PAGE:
“What makes you think I know anything about Roe?”

  “He’s was in the cell next to you.”

  “Yeah. So?”

  “Come on, Brimmer, he was your friend.”

  “”Yeah, my frined. We had tea every day at two.”

  “Somebody killed him. They could just as easily take you out.” A flicker of fear in glinted Jim Brimmer's eyes. Death Row inmates always held to the hope of a new trial or a stay. He glanced behind him at the captain.

  “Iff'n I say anything you gotta promise you'll help me.”

  “I'll do what I can,” Allison said, silently hating the man."

  “No, that ain't good enough. You gotta get me outta here.”

  “If you have information, I’ll transfer you to a federal prison as a protected witness.”

  He leaned across the table so close Allison nearly retched from the smell of his sour breath. “They thought I was asleep. They came in his cell about midnight.”

  “Who did?”

  Brimmer leaned closer. “Them that wants us dead.”

  “Who? Give me a name Brimmer.”

  The door burst open, Brimmer stiffened. He jumped to his feet and turned.

  “Look out!” the captain shouted at Allison. An ear-piercing gunshot erupted. Jim Brimmer was propelled to the floor with explosive force. Blood spurted from the jagged hole in his back. Coming up in a defensive stance, Alison overturned the table and crouched behind it for cover. There were no more shots. Leaping up she sprinted around the table.

  Alison knelt beside Jim Brimmer and felt for a pulse. His heartbeat was fading, the light in his eyes dying.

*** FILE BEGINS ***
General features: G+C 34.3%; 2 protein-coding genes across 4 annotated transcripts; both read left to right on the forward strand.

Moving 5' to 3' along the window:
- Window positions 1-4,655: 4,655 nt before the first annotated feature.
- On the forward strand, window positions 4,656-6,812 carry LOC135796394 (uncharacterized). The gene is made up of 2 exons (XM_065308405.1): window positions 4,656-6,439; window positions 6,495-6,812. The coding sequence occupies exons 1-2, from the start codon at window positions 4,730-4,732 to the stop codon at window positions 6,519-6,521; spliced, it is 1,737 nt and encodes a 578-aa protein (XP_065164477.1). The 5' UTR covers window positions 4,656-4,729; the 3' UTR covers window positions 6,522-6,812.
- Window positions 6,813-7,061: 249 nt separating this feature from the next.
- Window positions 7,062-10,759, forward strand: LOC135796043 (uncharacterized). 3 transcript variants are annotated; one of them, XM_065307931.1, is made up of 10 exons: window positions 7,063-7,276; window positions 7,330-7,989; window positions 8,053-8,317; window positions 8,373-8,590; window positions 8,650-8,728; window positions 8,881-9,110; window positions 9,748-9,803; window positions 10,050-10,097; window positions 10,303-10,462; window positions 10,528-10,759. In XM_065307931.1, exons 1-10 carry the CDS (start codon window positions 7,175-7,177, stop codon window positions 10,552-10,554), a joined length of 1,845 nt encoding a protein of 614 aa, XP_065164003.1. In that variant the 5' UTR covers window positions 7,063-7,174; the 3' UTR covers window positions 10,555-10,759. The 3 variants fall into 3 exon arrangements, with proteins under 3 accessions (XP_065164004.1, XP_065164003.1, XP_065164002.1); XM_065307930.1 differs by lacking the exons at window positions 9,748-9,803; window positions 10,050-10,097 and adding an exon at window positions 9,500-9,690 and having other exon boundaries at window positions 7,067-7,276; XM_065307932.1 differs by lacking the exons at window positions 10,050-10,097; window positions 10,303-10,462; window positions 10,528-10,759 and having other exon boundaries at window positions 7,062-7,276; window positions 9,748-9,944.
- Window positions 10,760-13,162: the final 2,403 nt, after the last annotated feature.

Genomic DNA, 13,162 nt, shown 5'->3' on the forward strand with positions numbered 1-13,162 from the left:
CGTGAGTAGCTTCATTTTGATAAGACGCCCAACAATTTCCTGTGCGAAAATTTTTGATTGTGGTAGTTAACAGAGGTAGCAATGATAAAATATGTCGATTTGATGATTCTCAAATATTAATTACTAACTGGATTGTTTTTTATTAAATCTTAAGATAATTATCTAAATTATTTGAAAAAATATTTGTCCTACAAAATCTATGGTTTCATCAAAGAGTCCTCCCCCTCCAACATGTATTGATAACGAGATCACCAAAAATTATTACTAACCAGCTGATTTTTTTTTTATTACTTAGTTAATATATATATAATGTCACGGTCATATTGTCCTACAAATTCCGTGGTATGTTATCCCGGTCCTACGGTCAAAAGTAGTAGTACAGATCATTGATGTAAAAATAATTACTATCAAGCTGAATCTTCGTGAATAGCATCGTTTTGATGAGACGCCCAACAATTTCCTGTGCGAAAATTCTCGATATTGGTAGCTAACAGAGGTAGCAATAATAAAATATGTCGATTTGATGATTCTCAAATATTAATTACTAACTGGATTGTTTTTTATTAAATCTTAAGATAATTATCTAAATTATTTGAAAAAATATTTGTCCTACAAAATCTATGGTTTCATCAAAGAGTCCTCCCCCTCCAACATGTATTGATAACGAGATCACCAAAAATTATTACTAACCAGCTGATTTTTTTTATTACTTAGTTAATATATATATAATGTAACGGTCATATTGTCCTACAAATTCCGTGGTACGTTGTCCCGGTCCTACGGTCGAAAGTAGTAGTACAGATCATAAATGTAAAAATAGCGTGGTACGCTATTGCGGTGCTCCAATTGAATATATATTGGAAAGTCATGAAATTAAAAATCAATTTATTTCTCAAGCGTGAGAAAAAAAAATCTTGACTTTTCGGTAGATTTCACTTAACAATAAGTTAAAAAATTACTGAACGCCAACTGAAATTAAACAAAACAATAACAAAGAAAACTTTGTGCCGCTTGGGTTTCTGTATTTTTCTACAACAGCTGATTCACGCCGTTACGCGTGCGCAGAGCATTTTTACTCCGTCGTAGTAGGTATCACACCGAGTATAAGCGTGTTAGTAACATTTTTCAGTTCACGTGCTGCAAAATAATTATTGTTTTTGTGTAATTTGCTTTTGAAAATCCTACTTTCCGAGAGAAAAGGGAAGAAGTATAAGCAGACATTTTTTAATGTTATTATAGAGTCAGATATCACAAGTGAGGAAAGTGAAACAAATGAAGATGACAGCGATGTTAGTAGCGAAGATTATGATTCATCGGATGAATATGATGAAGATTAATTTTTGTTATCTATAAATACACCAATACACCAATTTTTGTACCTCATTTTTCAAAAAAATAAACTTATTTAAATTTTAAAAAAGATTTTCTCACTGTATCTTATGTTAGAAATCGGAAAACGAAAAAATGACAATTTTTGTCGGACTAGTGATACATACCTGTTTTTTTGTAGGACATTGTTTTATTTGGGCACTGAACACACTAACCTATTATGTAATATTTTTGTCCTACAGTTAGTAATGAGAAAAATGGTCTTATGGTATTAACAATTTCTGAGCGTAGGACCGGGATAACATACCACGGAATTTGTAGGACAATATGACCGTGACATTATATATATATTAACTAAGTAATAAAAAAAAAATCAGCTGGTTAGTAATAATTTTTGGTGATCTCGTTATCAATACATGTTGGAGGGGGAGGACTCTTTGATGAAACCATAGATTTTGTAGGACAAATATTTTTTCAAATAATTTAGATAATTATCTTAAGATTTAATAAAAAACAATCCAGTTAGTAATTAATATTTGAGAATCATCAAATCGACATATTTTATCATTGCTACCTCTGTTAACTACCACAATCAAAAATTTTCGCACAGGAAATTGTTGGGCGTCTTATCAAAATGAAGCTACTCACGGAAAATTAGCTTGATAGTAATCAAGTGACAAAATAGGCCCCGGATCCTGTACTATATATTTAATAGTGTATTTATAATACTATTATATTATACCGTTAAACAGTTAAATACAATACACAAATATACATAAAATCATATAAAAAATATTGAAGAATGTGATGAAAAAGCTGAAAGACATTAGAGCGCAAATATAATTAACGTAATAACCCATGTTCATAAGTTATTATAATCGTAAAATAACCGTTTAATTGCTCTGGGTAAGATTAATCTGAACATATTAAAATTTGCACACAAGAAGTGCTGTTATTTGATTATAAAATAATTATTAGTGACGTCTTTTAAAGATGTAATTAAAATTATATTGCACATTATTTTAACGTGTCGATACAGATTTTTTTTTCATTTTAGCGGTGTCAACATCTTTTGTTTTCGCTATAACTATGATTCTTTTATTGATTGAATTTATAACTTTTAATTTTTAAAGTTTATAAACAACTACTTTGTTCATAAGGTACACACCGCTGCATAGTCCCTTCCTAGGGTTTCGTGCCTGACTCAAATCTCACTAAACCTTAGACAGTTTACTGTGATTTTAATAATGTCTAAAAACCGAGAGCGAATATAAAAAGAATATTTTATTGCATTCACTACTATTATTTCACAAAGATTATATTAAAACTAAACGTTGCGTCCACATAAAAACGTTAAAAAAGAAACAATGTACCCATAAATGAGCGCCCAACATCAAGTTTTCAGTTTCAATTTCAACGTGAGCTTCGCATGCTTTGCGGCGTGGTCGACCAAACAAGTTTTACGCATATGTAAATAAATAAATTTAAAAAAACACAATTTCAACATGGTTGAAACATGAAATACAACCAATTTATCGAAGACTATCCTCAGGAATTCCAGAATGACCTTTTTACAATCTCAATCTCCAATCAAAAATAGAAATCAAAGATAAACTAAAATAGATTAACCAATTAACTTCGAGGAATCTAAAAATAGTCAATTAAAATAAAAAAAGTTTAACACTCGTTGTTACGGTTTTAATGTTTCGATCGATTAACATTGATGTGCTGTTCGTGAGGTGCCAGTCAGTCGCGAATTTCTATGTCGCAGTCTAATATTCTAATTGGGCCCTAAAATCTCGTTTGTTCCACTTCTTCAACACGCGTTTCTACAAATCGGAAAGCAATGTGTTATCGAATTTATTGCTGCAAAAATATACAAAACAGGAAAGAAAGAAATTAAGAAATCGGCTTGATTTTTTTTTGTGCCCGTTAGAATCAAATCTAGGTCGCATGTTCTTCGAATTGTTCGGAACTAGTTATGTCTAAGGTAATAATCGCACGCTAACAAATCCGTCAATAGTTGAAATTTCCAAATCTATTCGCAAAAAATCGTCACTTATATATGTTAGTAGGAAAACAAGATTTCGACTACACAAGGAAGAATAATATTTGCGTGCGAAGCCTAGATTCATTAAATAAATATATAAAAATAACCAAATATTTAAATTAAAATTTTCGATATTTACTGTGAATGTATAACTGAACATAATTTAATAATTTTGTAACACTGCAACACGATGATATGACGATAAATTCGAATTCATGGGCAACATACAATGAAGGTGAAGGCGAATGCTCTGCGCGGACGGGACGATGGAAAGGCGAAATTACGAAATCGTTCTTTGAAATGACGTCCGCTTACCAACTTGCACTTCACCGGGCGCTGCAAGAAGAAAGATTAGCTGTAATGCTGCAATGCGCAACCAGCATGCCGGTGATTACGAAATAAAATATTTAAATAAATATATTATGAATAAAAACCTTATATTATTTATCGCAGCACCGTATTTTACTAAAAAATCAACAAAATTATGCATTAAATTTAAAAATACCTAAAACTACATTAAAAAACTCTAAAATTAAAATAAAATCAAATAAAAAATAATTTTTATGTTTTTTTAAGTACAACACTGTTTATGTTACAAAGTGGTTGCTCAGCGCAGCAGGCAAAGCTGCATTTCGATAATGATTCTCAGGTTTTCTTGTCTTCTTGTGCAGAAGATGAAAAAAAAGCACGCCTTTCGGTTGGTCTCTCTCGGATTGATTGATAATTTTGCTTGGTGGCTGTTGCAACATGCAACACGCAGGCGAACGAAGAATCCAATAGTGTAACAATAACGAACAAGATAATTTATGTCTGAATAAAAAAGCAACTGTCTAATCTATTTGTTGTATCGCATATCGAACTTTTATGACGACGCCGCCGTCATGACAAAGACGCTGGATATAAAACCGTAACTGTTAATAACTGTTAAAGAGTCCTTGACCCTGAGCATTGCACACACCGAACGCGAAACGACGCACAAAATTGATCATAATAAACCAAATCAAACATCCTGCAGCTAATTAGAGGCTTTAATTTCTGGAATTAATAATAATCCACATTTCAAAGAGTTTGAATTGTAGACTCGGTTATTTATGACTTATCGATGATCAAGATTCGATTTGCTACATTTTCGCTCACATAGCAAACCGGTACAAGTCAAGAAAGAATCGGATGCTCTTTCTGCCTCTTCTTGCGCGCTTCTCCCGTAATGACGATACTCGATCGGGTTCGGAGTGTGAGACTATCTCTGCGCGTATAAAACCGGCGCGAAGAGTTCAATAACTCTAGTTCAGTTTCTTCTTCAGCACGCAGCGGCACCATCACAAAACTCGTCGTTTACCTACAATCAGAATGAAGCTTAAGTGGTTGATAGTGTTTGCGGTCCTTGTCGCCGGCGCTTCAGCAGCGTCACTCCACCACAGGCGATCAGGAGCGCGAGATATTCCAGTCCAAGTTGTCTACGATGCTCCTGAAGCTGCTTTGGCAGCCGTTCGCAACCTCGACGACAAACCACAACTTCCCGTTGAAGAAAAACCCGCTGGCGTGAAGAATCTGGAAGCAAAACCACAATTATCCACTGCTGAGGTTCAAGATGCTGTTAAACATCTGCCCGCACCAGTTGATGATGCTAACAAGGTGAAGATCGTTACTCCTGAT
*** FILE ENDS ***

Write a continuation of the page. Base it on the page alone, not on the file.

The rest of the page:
“That was close,” the captain said, his expression half grinning, half repulsed as he looked down at the body. “He almost got you.” He carefully shoved his pistol back into its holster. She rose, facing him.

  “You idiot!” Allison snapped, her eyes spitting fire. “You murdered him in cold blood!”

  “Hey, lady, I just saved your life. He was going for you.”

  “I don’t’ know what you saw. He was sitting there about to tell me who killed Roe. I think it was you.”

  The captain grinned at her, “Prove it.”

  The scowl on her face deepened. “I will, and when I do I'm going put you in the toughest federal prison with the nastiest, meanest cellmate I can find. Let's see how long you last."

  Prasser paled.

  “Get out of my prison!” he screamed. Allison flipped open her cell phone only to find the no service light blinking. “Won't work inside these walls,” Prasser said smiling.

  Allison pushed past him and stormed to the officer's desk. Snatching up the phone, she punched in Steel's private number. Ten rings later he answered.

  “He killed my only witness!” Allison shouted into the phone.

  “Calm down Stevens.” Steel said sternly. “What are you talking about? Who killed your witness?”

  From the hallway, Captain Prasser grinned at her. A couple of officers and some medical personnel were removing Jim Brimmer's body.

  “Stop! Seal that room. It’s is a crime scene,” she shouted.

  They looked at the captain. He waved them on.

  Her anger almost made the p
hone melt. Biting back bitter words, Allison filled Steel in.

  Tony swallowed hard, trying to digest this, but hews nearing his wit’s end. Things were getting out of control.

  Only five months into Robbins term and now prison guards were taking matters into their own hands. Of course, Brimmer's name was on the list. However, the shadow was to have handled the execution or at least arrange it, and preferable not with some clodhopper in a blue uniform.

  “I'll look into it, Stevens,” Steel said, knowing he wouldn't. Allison fumed. She wanted to wrap the phone cord around Prasser's neck, and pull until his eyes popped out. She had words for Steel too. She swallowed them they tasted sour.

  “Allison, you conduct the investigation you were assigned, understand? Steel barked. “I'll call the superintendent of the prison.”

  Silence. Allison's temper rose another five degrees.

  “Agent Stevens, do you understand?”

  “Yes, sir,” Allison said biting of the word.

 

  “Good. Call me when you have more news.”

 

  Chapter 15